One of most important parts of a literary agent’s job is matchmaking. First, of course, I have to find a manuscript/author that I want in my life, and woo him or her into signing an engagement letter with me. Once we are hitched and have a polished manuscript ready then the real matchmaking work begins—creating a list of editors/houses/imprints who I think would be perfect for my shiny new client and his/her manuscript. This is where the eating comes in.
There are lots of ways I can build this list. I keep a pretty detailed totally searchable database of editors, I read deal announcements, I keep an eye on who is thanked in acknowledgement sections, sometimes houses will send out lists of who is where and looking for what, and I also trade ideas with colleagues. My favorite method, however, involves going on dates with editors and then putting new notes into the previously mentioned database.1
You have probably heard about agent/editor lunch2 dates. Going on a business date with an editor is a lot like real dating. Sometimes you know the person you are going to sit across from – you met at a conference, you’ve sold them a book already, you’ve had lunch with them several times before—and sometimes you are going in blind and you have to do some googling to make sure you approach the right person.
Unlike romantic dating, however, I imagine there is a far higher success rate. Because there tends to be a certain personality type that is drawn to publishing (especially children’s publishing, which is my specialty), and I tend to really connect with, like and get along super well with these types of people, publishing dates are almost always fun. But at any rate, the general idea is the same. Two people meet, ideally over a meal, but sometimes in someone’s office, and try and get to know each other.
It helps that there are lots of possible conversation topics. Frequent topics of discussion may include: How did you get in publishing? Did you always want to do this? What have you read recently? Did you do any traveling over the holiday? Have you read [INSERT COMMERCIALLY POPULAR BOOK HERE] yet, and what did you think of it? What were you like in high school? Can you believe we get to do this for a living? What is the craziest publishing-related thing you have ever had happen to you? Did you hear about [PUBLISHING GOSSIP]? What TV shows do you like? Which sometimes segues into: Can we pause and talk about a recent development on Downton Abby/Mad Men/the casting for The Hunger Games/the life of J.K. Rowling? and Which brother do you find more attractive on The Vampire Diaries?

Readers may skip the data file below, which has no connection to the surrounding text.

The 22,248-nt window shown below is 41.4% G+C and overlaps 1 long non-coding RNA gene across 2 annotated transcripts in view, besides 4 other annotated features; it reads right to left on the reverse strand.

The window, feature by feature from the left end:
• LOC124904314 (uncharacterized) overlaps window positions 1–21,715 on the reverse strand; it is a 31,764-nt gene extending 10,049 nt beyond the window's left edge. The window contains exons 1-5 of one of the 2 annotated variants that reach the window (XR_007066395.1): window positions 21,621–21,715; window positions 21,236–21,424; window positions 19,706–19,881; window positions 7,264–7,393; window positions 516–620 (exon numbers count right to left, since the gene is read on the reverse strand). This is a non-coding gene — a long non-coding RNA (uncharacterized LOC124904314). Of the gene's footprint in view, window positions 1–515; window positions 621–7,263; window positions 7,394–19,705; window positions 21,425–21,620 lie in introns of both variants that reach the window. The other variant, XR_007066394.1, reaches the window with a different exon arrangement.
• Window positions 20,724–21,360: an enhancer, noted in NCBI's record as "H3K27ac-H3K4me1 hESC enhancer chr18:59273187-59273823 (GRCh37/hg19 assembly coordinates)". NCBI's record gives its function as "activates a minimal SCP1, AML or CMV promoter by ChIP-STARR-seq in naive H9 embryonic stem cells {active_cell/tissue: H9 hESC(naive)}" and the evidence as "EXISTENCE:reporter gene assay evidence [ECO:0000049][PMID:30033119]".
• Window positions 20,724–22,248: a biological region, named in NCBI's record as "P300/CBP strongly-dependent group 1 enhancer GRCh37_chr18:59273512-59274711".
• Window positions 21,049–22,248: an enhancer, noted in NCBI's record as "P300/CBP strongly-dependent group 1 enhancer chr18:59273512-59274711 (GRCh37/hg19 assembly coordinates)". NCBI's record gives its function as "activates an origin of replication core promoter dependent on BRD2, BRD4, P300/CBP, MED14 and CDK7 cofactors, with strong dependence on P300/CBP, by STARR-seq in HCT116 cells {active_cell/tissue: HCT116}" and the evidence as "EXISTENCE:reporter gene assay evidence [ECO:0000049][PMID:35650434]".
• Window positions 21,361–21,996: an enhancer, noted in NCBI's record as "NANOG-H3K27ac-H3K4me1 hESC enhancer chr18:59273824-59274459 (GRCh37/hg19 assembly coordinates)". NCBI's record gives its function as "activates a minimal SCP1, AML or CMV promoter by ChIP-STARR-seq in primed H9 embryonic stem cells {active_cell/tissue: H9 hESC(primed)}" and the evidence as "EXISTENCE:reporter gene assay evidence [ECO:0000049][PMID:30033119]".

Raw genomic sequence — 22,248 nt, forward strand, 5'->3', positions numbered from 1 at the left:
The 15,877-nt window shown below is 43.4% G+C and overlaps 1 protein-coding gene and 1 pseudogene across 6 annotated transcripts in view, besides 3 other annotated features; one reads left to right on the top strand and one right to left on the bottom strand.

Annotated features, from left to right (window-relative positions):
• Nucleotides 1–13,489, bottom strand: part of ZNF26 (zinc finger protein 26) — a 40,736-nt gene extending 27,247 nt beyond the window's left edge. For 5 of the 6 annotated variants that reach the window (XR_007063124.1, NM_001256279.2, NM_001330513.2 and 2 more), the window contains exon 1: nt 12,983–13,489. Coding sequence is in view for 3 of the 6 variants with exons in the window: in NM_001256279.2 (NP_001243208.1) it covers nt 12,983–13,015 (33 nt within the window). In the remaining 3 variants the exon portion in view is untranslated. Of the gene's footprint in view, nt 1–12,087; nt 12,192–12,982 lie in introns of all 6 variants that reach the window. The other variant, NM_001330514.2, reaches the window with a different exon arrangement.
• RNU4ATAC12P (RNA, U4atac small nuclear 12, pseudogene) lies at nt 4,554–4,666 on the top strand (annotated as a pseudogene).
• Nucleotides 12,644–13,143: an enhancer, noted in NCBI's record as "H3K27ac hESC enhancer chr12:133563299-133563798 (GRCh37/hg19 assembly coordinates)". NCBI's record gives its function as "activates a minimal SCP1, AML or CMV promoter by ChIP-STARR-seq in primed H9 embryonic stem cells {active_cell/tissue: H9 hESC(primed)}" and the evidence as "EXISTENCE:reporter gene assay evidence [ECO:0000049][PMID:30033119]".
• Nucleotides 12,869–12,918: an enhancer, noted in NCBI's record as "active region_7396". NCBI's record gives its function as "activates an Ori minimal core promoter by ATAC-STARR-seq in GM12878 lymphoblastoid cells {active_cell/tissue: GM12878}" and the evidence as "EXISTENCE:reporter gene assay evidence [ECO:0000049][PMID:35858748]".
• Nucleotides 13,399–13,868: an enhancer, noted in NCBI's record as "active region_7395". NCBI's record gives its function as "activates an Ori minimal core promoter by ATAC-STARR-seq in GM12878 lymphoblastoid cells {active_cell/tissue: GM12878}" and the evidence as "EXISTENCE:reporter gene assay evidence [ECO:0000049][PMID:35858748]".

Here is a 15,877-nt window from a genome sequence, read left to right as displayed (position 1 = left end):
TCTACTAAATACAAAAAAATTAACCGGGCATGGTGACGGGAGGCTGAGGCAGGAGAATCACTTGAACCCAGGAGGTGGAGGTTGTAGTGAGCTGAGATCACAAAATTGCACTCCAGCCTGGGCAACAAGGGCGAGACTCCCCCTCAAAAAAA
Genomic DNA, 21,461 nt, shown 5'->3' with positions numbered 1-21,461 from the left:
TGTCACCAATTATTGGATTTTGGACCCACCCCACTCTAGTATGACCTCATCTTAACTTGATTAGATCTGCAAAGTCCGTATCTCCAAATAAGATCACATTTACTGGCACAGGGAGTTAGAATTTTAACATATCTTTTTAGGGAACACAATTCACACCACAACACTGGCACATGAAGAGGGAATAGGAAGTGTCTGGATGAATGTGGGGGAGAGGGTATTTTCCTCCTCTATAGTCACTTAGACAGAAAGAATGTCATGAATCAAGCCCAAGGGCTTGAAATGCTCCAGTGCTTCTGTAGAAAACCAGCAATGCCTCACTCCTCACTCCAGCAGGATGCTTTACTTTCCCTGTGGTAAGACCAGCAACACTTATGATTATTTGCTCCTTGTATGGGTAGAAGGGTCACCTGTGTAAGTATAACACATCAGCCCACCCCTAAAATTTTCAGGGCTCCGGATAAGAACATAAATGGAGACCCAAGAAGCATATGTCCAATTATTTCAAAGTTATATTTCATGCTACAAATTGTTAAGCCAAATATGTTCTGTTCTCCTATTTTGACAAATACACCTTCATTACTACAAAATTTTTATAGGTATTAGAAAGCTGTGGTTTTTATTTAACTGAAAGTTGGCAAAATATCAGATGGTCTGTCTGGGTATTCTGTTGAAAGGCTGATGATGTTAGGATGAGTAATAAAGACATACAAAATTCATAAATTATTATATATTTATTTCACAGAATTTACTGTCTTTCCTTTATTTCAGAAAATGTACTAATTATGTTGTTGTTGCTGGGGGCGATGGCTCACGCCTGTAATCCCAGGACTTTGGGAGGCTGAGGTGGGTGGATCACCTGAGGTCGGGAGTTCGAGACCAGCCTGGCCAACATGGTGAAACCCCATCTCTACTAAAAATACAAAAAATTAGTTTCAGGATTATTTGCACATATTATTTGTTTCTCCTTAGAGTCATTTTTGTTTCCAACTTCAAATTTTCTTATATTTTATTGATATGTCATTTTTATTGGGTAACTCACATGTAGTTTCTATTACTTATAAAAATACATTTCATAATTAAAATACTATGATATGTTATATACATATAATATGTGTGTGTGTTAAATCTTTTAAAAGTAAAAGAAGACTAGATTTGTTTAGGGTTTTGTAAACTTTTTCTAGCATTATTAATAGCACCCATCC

Of course there are also the more directly related/serious publishing questions: What upcoming books are you most excited about? If you could build a fantasy list, what authors would be on it? What types of books do you love to read/work on? What types of books are not best for you? How does the acquisitions process work at your house? How is your house/imprint different than that house/imprint? How is your taste different from your colleague? How many books do you acquire in a year?
All of this will hopefully segue into—“I’ve got a book I’m getting ready to go out with that you will just love! Is is a ____ about _____. Oh you’d love to read it? I’ll send it the moment I get back to my desk!”
But even if that doesn’t happen (“Darn—I just signed a book like that yesterday!”) it helps me build a picture of who this editor is and the types of other projects I will want to send to him/her in the future. Even the silly stuff. Sometimes an agent will have a project (let’s say one featuring a bad guy love interest) that is obviously right for a few editors at a certain imprint. Knowing Editor X is Team Damon Salvatore—she already has a thing for bad boys!– might help push you in her direction.
Publishing is a business, but it is a business built on personal relationships and the better I know an editor the better I will be at gauging his or her likely reaction to a manuscript.3 These dates serve an incredibly valuable purpose. Which is why, even if editor dates weren’t filled with carbs and recommending excellent books and laughing, I’d still do them.
LAUREN MCLEOD is a literary agent specializing in young adult and middle grade literature at The Strothman Agency, LLC. She tweets under @bostonbookgirl. Want to get to know her taste? Try reading clients (Pub[lishing] Crawl’s own!) Jodi Meadows, author of Incarnate or Helene Boudreau, author of the Real Mermaids series.
- Just a note to acknowledge that, were someone who was not familiar with what I do for a living to come across said database on my computer, it may make me look like a creepy creepy stalker. ↩
- Dates may not be limited to lunch. I’ve gotten to know editors over breakfast, cups of coffee, cupcakes, ice cream cones, and drinks as well. Aside—since I live in Boston, when I take the train down to New York I try and really make it count, so I cram as many meetings as possible into one day. My very best meeting day happened one Friday at the Flatiron (where lots of publishers are located). Everyone I emailed to meet with me that day suggested some sort of food activity, so I had a breakfast date, followed by a coffee date, followed by a lunch date, followed by an ice cream date. It was a perfect day. ↩
- Furthermore, the more an editor knows and trust me/my taste the sooner he or she is likely to read and respond to something I submit to them. ↩